Growing up in Phillipsburg, N.J., David Hajdu (pronounced HAY-doo) drew a comic strip for his high school newspaper and soon began contributing illustrations to the newspaper in nearby Easton, Pa. His interest in cartooning continued in college during the 70s, and he entered New York University's film school with an eye toward animation. So how did he wind up as a writer? “Literal rendering as an artist came very easily to me,” he says, “and from my working-class Catholic upbringing, I grew up believing that worthwhile work couldn't be easy. It had to be painful and hard.”

After graduating from college, Hajdu, 52, began placing freelance articles about music in the Village Voice and Rolling Stone. Concerns about paying the rent led to day jobs editing for magazines like Video Review and Entertainment Weekly, but he continued to work on his dream project, a biography of Billy Strayhorn, the jazz composer and arranger. It took 13 years, but he eventually completed enough of Lush Life to attract the attention of Farrar, Straus & Giroux.

In 1993, Paul Elie became Hajdu's editor, and Lush Life was published by FSG three years later. “David was a bit taken aback at first that his editor was 10 years younger than he,” Elie recalls, “but we had a lot of points of connection.” Their mutual enthusiasm carried over in Hajdu's next book, Positively 4th Street (FSG, 2001), a group portrait of Bob Dylan, Joan and Mimi Baez, and Richard Farina at the onset of the '60s folk revival. By then, Hajdu says, “I found myself in the position of being able to leave the day job for a life that's more focused on writing and thinking.” Freelancing as a music critic for the New Republic and contributing essays to magazines he'd always dreamed of writing for, like the Atlantic and the New Yorker, Hajdu could now set goals to redefine himself with each book project. “I'm uncomfortable in my comfort zone,” he says. “By setting new challenges and stimulating myself, I hope I'm stimulating readers as well.”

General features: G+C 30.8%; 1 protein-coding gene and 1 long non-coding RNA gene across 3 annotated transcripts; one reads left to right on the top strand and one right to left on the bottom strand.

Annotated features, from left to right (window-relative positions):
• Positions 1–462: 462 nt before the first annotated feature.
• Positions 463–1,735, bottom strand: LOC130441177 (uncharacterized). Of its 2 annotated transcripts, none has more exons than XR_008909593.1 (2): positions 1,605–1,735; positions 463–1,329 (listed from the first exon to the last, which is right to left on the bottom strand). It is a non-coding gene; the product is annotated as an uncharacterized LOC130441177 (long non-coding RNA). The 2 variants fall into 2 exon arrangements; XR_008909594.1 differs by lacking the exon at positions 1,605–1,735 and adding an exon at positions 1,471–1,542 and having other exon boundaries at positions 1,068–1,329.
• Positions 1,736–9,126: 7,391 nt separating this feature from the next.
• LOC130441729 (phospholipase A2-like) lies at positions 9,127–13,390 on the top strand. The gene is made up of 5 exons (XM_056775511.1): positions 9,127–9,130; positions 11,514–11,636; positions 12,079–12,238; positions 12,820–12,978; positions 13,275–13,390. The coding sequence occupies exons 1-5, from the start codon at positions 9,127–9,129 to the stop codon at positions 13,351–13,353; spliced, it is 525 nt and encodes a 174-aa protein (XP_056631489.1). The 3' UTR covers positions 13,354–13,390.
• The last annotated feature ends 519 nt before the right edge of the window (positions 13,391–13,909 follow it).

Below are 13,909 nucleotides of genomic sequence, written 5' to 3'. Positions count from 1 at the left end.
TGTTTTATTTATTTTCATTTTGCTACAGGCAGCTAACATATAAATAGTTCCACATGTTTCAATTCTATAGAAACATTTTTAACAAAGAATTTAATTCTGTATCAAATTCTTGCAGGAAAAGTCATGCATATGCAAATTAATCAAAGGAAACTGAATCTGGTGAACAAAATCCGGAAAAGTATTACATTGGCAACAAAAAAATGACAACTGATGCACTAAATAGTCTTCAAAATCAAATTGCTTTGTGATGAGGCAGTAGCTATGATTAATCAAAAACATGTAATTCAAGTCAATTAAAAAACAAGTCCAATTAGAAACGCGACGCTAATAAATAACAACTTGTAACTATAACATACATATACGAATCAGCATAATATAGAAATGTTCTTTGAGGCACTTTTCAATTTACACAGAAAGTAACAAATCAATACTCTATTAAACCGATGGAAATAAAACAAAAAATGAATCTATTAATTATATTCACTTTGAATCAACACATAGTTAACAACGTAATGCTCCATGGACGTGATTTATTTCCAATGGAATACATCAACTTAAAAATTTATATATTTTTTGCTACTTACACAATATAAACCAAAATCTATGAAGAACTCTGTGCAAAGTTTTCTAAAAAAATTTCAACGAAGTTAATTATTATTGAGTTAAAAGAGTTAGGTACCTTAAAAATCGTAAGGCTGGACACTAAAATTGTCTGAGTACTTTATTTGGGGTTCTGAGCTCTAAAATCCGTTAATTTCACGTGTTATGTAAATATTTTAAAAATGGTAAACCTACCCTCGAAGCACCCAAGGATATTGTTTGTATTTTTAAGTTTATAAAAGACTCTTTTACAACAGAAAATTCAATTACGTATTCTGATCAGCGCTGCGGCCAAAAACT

For his latest project, The Ten-Cent Plague: The Great Comic-Book Scare and How It Changed America (FSG), he felt “ready to do a book that was more critical and analytical, that I had the tools to do that now. So there's a lot more of me in this book.” Although he was able to complete this book in just six years—almost half the time he spent on Lush Life—he estimates that he's probably spent more man-hours on this book than either of his previous ones, conducting interviews with 150 former comic book writers and artists from the 1940s and 1950s, many of whom had never been interviewed about their work before. As Hajdu began to realize the tremendous influence that comic books had over pop culture in the years immediately following the Second World War, he saw the censorship battle waged over the content of crime and horror stories as a key factor in the “paranoid temper” of the '50s. The resulting cultural purge forced hundreds of writers and artists out of the comics industry. To imagine the scale of this transformation, picture a world where Hollywood's blacklisted screenwriters never worked in movies again, not even under pseudonyms, or where the early furor over rock and roll had been able to nip the musical revolution in the bud.

That isn't to say that Hajdu is uncritically enthusiastic about the gore and violence that filled comic books during the period, or their influence on other creative artists over the decades. The debate over comics sounds a lot like the contemporary arguments about video game violence. “When I see Grand Theft Auto or horror movies like Hostel 2,” Hajdu admits, “I think the youth culture today is not entirely a good one.... I am concerned at how slow this country was to respond to the horrors of Iraq, like Abu Ghraib. We cannot become inured to the effects of violence.”

For his next book, Hajdu is ready to return to music. He's contemplating an essay collection, but his heart is most set on “another musician named Billy from Pittsburgh,” as he jokingly refers to Billy Eckstine—the challenge this time to do a much shorter book than he's ever written before, “an exercise in distillation.” He's looking forward to it not being easy. “If you look at my calendar,” he confesses, “the first day of any new writing project always says 'Stare at the screen and cry.' So then, at the end of the day, when that's what I've done, I can call it a success.”

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Ron Hogan is the creator of the literary Web site